Sometimes the hardest design challenge isn't getting aircraft into the air but getting them back on the ground.
- By John Sotham
- Air & Space magazine, March 1998
(Page 2 of 4)
"You've got a landing gear community out there that is a bit at the mercy of everybody else involved in aircraft design," says Dave Morris, a senior project engineer at the Air Force's Wright Laboratories at Wright-Patterson Air Force Base in Dayton, Ohio. The labs are a key site for gear and tire testing for all branches of the U.S. military, as well as for manufacturers of commercial aircraft, tires, and gear.
"They have to work with some constraints that are quite severe and that are not expected in other components in terms of weight," Morris says. He points out that as aircraft evolve, they tend to get heavier, and problems often develop as their gear systems start to strain under the load. "The F-16 started out as a lightweight fighter around 25,000 pounds gross weight. Now they're up to 48,000 pounds and the old tires couldn't cut it anymore," Morris says. After trying steadily higher tire pressures, the Air Force finally had to switch to a larger tire, which necessitated design changes in the lower fuselage in later production models.
Increased weight often drives advances in tire and gear design, and not only because of the need to support the airplane without failing under the load. Runway and taxiway surfaces have their limits too, and will crumble under improperly designed gear. "Flotation" is the term describing the ability to spread the weight of an aircraft over a big enough area of ground to support it, and flotation is a direct function of gear and tire placement. Perhaps no aircraft offers a better example of this principle than the monstrous Convair B-36 Peacemaker, a bomber designed during World War II to attack targets halfway around the world from bases in the continental United States (see Max W. Schelper, a former Convair engineer who worked on the B-36. Only three airfields in the United States had the specially built, 24-inch-thick, steel-reinforced concrete runways the XB-36 would have required. "The crying need was to go to a bogey-type [multiple-wheel] gear to spread the footprint out and to allow it to land on any of the heavy-duty runways then in existence," Schelper says.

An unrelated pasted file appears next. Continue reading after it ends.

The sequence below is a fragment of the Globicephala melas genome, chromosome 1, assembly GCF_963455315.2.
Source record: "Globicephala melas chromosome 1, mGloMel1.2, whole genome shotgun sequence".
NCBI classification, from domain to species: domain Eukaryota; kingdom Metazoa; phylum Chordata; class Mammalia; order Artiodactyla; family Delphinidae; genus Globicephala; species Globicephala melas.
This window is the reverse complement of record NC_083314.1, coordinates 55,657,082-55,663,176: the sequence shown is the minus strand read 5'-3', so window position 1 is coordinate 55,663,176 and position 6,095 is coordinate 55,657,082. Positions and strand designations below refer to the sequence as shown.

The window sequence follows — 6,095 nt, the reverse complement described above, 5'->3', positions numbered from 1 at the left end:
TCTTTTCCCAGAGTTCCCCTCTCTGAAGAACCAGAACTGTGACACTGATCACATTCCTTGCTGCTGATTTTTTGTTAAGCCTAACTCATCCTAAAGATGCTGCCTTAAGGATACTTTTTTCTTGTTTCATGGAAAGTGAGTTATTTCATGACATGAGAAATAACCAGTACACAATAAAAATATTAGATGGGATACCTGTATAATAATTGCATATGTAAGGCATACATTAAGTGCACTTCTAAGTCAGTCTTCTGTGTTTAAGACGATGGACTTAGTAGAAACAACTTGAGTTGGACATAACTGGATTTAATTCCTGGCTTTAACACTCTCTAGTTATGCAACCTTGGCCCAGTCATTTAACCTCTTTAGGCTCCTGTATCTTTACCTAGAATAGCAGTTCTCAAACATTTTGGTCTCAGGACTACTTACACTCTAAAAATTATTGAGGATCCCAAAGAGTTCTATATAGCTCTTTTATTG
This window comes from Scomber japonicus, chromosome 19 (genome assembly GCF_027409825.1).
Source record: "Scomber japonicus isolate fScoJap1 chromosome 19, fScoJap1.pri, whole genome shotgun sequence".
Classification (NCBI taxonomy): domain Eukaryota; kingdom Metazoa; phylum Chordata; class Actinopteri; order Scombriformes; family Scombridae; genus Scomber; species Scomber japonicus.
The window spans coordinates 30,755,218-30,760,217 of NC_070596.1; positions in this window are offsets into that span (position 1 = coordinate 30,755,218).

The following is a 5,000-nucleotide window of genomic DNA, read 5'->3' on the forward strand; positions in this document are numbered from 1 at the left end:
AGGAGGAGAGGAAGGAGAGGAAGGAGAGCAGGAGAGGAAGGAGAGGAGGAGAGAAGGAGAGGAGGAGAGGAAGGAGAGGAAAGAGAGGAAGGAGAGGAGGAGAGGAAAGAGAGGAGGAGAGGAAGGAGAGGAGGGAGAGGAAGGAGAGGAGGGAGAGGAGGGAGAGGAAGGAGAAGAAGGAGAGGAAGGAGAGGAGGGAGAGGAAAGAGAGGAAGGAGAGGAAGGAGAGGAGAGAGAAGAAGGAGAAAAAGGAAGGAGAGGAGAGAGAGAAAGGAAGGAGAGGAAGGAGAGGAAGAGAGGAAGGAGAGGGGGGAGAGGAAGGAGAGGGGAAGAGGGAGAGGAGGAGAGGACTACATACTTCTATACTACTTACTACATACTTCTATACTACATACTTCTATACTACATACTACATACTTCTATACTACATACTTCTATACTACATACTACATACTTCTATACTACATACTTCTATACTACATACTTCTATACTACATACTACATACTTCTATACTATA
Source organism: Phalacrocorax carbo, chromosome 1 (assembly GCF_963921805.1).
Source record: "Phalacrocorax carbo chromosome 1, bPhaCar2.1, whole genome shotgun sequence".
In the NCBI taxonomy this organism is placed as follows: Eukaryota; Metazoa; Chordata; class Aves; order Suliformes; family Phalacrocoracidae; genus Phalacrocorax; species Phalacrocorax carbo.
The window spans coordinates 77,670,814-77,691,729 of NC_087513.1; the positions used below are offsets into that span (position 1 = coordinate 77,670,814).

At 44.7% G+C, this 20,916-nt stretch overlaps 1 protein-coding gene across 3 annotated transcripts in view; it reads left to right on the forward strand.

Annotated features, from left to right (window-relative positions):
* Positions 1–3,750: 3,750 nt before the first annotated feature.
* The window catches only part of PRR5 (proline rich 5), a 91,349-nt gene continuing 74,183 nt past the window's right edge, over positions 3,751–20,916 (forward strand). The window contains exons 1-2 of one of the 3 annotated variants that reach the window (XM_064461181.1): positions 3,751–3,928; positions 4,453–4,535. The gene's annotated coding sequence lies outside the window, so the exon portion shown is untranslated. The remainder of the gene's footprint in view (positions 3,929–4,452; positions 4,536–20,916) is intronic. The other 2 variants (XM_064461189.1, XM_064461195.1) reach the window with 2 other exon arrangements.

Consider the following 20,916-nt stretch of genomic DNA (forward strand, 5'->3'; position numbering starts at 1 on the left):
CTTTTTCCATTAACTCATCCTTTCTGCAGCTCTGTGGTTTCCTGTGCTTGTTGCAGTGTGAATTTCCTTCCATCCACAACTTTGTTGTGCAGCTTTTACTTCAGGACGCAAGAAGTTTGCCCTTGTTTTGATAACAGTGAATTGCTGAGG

At one point, the engineers tried to do away with tires altogether and outfit the XB-36 with a tracked system, which made the huge bomber look like it was being carried by two Sherman tanks. Not surprisingly, the large tracks weighed 5,600 pounds more than the improved multiple-wheel gear. "I won't call it a disaster, because the XB-36 [with the experimental tracks fitted] was the only aircraft that could operate out of Wright-Patterson Air Force Base in snowstorms," Schelper says.
Other aircraft also got the track treatment. Experiments were conducted with such aircraft as a Fairchild C-82 Packet and a Douglas A-20, which was even able to traverse mud and sand. In all these installations, extra weight was almost always the downfall, along with the difficulty of keeping a very complex system of rubber-covered tracks operating at the high speeds encountered during landing and takeoff. In the case of the track-equipped XB-36, "every time you hit the runway, rubber would fly off," Schelper says.
Lesson learned: For better flotation, add more tires of reasonable size. The Air Force got its wish on the gigantic C-5 Galaxy, which was at one time the largest airplane in the world. The airplane can (in theory but very rarely in practice) operate on bare soil, thanks to its 28 tires, arranged on four six-wheel struts and a four-wheel nose strut. The problem with all those struts and tires, though, is that they add so much weight. It's tough to provide adequate flotation without incurring a whopping penalty.
The answer for the Boeing 747, still the largest commercial passenger jet today, was to use four main gear struts to support its bulk, which can exceed 700,000 pounds. Other wide-body airliners have used a similar approach, such as the DC-10-30 and the Airbus 340, which have vestigial-looking two-wheel gear struts mounted between their twin four-wheel mains.
When Boeing landing gear designers turned their attention to the new 777, they faced a familiar problem: A big, heavy airplane needs a lot of flotation, but additional landing gear struts add a lot of weight and space is limited. The solution was two six-wheel struts, the largest ever attached to a commercial aircraft. Each 50-inch-diameter tire measures 20 inches across. The six-wheel arrangement prevented the need to add additional struts, and by using titanium extensively, Boeing kept the weight down even further.